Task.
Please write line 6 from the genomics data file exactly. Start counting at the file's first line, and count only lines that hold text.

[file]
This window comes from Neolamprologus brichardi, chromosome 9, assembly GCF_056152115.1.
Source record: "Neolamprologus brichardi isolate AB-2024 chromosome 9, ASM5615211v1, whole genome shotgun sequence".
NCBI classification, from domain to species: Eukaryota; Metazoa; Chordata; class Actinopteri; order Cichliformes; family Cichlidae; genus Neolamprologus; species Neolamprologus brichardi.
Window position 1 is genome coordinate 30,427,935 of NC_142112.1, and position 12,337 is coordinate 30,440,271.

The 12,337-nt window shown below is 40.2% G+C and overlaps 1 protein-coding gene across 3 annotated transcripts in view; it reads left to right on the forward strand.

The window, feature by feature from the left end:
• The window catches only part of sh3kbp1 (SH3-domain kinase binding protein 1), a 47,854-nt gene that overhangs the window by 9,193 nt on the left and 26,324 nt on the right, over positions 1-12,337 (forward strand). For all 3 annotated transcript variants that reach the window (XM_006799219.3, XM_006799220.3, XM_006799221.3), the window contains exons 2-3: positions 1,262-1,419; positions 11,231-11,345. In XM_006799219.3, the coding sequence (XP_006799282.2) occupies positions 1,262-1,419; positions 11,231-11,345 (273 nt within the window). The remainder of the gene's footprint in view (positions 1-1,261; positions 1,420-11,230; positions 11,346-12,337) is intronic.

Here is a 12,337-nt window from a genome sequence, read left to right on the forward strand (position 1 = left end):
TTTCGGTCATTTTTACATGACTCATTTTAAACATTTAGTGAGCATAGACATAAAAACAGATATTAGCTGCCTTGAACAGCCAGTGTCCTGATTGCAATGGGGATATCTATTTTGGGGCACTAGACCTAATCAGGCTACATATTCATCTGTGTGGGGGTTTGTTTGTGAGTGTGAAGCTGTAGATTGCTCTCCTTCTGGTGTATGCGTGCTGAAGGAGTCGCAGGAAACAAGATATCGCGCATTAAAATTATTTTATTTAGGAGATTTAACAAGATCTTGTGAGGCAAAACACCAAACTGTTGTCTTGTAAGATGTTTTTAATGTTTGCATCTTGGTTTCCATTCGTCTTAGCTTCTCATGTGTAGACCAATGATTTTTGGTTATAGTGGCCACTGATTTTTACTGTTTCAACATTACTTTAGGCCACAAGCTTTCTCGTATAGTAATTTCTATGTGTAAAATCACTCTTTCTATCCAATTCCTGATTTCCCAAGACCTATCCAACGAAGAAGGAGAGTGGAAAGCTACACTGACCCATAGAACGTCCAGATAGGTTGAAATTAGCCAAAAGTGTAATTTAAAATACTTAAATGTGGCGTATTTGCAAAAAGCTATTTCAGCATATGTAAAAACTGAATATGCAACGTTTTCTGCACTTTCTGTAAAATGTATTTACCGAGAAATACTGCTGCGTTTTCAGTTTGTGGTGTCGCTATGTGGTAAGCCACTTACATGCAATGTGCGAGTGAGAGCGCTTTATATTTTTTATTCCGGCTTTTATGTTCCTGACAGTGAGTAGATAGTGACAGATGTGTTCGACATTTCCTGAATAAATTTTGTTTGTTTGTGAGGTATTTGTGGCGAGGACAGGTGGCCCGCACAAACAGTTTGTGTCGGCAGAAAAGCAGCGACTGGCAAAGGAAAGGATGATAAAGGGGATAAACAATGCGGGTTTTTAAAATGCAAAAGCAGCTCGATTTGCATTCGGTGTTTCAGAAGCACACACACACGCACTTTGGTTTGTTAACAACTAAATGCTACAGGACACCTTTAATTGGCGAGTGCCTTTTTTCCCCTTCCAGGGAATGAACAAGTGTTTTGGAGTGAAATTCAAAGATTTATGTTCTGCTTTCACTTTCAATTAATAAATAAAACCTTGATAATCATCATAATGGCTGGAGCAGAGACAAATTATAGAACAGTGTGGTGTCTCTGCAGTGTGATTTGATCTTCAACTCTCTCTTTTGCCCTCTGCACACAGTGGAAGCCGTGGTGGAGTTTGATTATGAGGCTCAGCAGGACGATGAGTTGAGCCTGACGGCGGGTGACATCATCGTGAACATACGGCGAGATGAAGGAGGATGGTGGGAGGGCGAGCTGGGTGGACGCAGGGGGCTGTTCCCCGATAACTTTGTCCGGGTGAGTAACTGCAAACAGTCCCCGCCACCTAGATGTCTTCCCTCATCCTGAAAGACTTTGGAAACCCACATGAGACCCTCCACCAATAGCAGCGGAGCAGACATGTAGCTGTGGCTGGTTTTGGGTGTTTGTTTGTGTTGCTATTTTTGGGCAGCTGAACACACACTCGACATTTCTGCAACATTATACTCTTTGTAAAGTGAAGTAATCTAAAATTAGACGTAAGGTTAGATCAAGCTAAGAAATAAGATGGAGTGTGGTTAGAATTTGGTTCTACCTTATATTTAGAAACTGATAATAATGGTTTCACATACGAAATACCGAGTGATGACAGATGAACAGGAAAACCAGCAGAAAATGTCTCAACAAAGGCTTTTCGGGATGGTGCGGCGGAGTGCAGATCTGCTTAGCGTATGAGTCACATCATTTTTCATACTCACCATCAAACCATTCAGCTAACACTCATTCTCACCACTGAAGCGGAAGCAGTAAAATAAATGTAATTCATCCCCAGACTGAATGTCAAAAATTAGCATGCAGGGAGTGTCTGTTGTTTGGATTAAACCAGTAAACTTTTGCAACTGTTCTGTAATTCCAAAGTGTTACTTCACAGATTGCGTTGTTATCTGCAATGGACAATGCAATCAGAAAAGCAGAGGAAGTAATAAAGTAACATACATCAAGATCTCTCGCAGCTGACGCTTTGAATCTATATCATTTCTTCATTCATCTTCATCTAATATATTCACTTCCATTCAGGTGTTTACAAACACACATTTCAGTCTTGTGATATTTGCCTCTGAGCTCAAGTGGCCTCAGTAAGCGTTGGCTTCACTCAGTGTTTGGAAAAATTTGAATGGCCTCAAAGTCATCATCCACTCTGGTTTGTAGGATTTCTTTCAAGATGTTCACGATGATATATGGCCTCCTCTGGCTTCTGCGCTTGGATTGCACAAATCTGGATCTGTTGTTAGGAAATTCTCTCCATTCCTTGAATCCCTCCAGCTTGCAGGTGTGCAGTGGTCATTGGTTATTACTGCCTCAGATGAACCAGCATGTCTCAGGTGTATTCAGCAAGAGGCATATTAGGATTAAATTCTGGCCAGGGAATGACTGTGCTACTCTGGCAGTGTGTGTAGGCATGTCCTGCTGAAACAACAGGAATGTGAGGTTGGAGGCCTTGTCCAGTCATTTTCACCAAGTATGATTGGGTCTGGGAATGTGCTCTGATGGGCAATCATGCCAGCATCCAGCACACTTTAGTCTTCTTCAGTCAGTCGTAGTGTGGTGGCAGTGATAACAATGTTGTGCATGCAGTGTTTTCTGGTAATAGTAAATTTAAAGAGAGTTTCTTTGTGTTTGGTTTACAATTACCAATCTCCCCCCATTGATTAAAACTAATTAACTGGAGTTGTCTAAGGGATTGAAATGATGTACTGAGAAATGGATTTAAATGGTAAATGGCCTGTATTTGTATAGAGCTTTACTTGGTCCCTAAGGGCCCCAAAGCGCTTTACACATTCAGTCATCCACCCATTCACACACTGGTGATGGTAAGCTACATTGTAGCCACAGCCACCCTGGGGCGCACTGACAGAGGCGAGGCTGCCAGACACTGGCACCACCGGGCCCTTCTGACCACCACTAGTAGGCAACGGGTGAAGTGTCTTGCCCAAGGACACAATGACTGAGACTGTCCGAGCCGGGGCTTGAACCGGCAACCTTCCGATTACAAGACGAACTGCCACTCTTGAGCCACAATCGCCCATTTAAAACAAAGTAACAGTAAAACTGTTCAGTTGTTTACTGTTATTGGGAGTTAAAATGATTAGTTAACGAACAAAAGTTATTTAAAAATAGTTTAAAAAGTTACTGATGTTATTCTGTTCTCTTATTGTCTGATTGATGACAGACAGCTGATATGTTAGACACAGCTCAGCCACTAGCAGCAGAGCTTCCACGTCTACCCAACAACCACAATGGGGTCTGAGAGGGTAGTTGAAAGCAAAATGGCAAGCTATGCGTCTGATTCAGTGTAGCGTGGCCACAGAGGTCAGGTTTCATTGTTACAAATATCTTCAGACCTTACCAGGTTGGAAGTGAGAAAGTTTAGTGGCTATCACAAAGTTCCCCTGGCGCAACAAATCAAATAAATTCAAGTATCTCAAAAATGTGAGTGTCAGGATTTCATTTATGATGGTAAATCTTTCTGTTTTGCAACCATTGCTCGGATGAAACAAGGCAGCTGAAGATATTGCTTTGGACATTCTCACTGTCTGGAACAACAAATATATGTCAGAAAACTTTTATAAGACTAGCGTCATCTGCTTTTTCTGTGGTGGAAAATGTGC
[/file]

The window, feature by feature from the left end: